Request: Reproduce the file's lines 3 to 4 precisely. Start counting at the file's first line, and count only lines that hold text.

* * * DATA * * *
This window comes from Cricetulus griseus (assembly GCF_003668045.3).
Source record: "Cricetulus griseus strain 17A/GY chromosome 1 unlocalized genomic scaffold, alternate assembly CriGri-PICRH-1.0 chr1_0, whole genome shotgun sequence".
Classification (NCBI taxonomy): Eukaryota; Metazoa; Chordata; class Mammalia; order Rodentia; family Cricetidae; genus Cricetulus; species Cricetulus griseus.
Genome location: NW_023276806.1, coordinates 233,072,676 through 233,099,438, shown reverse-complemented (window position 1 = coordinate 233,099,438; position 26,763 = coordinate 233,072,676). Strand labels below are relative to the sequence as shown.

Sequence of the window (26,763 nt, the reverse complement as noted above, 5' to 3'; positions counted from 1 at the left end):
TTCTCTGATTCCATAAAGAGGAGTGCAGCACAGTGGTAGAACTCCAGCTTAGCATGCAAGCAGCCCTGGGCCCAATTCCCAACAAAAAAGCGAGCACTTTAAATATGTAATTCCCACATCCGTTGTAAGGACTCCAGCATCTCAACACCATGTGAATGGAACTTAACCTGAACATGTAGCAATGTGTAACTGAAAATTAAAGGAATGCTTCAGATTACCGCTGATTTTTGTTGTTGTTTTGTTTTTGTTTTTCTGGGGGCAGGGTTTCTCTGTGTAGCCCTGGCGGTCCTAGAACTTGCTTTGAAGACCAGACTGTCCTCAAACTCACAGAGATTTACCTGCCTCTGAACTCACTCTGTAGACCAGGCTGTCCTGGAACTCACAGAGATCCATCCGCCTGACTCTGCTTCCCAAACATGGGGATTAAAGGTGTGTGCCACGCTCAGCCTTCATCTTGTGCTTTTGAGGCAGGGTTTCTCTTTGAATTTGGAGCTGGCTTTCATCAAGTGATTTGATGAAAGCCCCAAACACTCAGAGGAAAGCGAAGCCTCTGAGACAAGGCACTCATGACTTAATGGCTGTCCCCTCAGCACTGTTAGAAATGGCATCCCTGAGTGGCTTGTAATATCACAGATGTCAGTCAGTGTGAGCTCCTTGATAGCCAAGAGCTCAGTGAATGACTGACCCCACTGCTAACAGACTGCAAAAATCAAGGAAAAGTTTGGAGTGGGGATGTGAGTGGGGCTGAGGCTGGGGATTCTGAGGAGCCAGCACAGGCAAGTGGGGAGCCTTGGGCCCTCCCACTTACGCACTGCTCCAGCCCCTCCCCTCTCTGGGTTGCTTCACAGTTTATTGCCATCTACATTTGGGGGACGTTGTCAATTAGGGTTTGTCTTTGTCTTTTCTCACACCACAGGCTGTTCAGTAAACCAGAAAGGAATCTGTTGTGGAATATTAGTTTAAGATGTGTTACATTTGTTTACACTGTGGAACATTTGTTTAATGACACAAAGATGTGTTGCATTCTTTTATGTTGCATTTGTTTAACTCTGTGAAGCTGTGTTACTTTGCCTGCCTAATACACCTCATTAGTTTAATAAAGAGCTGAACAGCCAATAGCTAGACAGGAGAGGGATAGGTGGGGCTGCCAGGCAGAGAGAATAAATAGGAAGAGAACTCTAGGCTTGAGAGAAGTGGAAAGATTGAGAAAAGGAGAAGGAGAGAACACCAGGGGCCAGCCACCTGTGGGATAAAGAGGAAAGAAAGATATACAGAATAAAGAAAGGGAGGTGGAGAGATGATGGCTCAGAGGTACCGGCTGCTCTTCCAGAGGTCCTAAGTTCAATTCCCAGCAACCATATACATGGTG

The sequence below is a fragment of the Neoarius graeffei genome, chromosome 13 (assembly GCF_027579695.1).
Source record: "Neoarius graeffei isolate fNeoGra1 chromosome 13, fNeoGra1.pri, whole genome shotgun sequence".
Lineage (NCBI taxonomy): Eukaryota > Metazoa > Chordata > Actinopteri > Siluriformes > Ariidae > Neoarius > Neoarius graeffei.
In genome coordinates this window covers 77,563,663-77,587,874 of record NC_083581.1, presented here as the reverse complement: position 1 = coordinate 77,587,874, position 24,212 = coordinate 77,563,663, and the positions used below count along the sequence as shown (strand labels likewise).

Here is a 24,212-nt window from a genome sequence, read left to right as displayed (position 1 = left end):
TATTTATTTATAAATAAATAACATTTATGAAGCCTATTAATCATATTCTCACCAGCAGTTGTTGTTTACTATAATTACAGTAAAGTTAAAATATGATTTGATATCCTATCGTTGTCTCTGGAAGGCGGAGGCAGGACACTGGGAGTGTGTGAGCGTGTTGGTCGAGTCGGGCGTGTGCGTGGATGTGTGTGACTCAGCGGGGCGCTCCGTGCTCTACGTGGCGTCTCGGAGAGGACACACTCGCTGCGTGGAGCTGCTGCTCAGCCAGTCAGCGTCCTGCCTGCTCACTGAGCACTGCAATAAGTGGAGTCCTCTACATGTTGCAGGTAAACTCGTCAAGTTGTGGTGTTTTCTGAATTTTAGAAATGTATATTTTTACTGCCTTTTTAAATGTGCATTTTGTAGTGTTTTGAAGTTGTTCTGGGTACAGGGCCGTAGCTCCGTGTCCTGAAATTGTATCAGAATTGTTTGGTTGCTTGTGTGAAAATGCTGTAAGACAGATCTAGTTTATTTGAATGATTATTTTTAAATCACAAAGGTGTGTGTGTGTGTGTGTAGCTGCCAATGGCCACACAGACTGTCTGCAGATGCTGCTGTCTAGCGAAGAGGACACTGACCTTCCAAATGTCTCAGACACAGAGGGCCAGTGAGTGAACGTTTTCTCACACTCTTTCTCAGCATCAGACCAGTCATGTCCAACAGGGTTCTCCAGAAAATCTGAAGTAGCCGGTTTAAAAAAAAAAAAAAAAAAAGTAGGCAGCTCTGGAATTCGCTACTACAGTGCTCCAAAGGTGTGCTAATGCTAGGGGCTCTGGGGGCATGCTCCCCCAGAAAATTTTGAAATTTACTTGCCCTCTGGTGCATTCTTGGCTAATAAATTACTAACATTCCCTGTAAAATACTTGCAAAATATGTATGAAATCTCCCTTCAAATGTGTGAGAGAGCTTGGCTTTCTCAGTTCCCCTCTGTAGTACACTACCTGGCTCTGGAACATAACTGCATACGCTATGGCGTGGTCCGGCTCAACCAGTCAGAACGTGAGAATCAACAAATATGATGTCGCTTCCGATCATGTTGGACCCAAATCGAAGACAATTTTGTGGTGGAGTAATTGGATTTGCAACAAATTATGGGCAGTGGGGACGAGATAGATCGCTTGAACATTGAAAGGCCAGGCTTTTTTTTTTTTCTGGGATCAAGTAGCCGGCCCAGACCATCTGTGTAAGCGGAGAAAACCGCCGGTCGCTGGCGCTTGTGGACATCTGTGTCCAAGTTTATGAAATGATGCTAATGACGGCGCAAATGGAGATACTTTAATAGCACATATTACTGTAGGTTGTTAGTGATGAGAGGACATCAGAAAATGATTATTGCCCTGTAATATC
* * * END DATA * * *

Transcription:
Classification (NCBI taxonomy): Eukaryota; Metazoa; Chordata; class Mammalia; order Rodentia; family Cricetidae; genus Cricetulus; species Cricetulus griseus.
Genome location: NW_023276806.1, coordinates 233,072,676 through 233,099,438, shown reverse-complemented (window position 1 = coordinate 233,099,438; position 26,763 = coordinate 233,072,676). Strand labels below are relative to the sequence as shown.